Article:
I think what Bennyoates was saying when he/she referred to "doing the work of democracy.,...inculating citizenship" was not a reference to teaching ideology. I believe that the point that was being made in reference to public school teachers is that teaching children to be literate is preparing them for citizenship. They need to be functionally literate to be part of an informed electorate.

I would also add that many general citizenship skills are, in fact, part of the duty of public school teachers. We teach children to resolve conflicts, the reasons why we have a rule of law, and general social studies and health concepts that are part of being a god citizen.

Godot 11 years, 9 months ago

Is raising the Mexican flag above the American flag, as happened at a Texas school, part of that guidance in citizenship? Is prohibiting military recruiters on school grounds part of that citizenship? Is refusing to display the USA flag because it "upsets" some students part of that citizenship?

Forgive me if I say that I do not trust today's teachers with the duty of instilling citizenship.

usaschools 11 years, 9 months ago

Godot, you are clearly somewhat of a fanatic. However, you are mixing up your details here. Universities, not public schools, were the center of the debate about miliatry recruiters. I have seen none in elementary school. We don't recruit them quite that young yet.

Although I suppose there could be a VERY isolated case of some school not showing the US flag, you would be wrong if you meant to imply this was a widespread practice. In Lawrence, if an elementary classroom doesn't have a US flag displayed, it is because the old one wore out and there was no money for a new one!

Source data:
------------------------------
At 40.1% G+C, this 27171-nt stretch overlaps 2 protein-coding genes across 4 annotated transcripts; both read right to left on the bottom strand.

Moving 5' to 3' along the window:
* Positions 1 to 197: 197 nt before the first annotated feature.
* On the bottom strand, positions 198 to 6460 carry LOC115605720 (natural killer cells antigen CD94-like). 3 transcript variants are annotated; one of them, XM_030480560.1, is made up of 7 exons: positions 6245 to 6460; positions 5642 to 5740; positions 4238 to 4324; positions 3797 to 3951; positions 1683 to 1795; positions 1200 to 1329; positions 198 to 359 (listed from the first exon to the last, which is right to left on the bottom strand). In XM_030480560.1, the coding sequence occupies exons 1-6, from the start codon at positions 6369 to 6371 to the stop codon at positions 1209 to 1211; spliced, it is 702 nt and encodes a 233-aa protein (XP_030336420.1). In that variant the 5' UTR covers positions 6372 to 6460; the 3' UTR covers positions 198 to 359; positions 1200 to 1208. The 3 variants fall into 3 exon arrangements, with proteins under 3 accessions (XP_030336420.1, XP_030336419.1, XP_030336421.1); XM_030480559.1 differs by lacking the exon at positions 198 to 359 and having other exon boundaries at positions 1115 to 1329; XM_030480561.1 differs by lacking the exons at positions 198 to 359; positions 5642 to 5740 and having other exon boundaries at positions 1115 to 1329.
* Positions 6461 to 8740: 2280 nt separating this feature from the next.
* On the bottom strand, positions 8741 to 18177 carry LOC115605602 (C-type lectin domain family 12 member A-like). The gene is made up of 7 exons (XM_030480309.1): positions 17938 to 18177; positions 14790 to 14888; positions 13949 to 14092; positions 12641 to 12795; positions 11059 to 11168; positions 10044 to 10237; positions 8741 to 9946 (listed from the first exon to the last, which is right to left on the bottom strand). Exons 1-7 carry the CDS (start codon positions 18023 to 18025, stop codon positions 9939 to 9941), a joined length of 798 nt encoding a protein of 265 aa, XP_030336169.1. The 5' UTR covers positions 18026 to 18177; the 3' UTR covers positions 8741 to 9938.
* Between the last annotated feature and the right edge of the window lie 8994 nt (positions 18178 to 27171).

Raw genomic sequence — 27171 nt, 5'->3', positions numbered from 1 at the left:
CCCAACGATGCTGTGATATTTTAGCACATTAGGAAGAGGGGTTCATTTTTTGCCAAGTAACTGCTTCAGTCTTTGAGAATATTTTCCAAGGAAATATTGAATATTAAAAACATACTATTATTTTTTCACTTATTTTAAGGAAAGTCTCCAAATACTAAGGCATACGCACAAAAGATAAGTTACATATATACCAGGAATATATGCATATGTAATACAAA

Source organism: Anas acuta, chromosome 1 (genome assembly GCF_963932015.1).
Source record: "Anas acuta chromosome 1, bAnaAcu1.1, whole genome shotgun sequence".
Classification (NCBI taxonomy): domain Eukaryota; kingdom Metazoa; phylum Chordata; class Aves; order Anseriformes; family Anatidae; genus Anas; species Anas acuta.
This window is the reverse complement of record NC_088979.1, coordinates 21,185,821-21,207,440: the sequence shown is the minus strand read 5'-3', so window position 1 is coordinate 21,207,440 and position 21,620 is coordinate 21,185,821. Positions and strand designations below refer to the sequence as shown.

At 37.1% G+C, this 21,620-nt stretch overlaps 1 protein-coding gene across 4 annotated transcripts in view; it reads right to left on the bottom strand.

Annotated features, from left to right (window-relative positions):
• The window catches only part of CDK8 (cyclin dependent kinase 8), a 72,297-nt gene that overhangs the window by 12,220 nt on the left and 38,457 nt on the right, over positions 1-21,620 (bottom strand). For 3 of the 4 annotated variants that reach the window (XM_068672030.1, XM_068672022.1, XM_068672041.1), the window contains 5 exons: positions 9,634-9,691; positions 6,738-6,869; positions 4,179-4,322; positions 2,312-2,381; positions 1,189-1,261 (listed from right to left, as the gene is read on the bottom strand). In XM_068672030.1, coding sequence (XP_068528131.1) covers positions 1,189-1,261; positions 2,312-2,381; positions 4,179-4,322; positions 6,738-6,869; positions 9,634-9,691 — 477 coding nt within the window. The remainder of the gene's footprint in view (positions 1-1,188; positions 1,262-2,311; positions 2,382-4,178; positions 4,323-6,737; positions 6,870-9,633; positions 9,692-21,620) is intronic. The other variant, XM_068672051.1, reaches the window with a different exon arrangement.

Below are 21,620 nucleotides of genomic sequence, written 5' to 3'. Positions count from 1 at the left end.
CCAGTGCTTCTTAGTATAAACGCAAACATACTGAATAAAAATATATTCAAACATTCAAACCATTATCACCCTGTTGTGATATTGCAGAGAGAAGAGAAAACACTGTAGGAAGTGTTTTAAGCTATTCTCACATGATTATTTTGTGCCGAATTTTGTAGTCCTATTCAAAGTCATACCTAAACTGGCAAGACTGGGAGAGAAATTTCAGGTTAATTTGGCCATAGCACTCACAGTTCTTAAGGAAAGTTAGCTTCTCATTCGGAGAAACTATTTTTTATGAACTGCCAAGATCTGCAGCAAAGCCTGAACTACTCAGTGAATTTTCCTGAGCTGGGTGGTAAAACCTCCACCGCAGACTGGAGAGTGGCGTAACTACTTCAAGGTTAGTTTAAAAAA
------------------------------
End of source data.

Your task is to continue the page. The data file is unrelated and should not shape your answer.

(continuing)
As for the reported incident at a Texas school, I don't find this to be all that shocking, nor do I think it threatens our youth.

The point is, you appear to have misunderstood the post of Bennyoates. If not, your response was a gross overreaction that made little sense. If so, you should just own up to it rather than just launch another attack at teachers with no real substantial evidence to back it up. You ought to think about the millions of children who DO become good citizens thanks to the teachers of today. Fortunately, most reasonable and informed adults disagree with you and feel that our schools perform very well. Why do you hate public education so much?

Godot 11 years, 9 months ago

USAschools, are you condemning the USA schools that either fly the Mexican flag and/or prohibit the flying of the flag of the USA?

djazz 11 years, 9 months ago

I have a BS in music ed, ME in administration, and a public school teacher. Reality_Check is exactly right.

These wild notions that teachers aren't held accountable, and are a bunch of aging incompetent buffoons is absolute nonsense. Been a school lately?

KWCoyote 11 years, 9 months ago

Arminius, when I was in college in the late 1960s, and 20 years later, the two academically lowest-rated groups of students were business students and physical education students, according to the ACT scores of entering students. The highest were in engineering, arts and sciences. Arts and sciences students also had a lot of overlap with education students. That is to say, education students studied with and kept up with very able peers.

To repeat, the business students who now are managers and bosses funding rightwing Republicans were near the bottom of the barrel in college.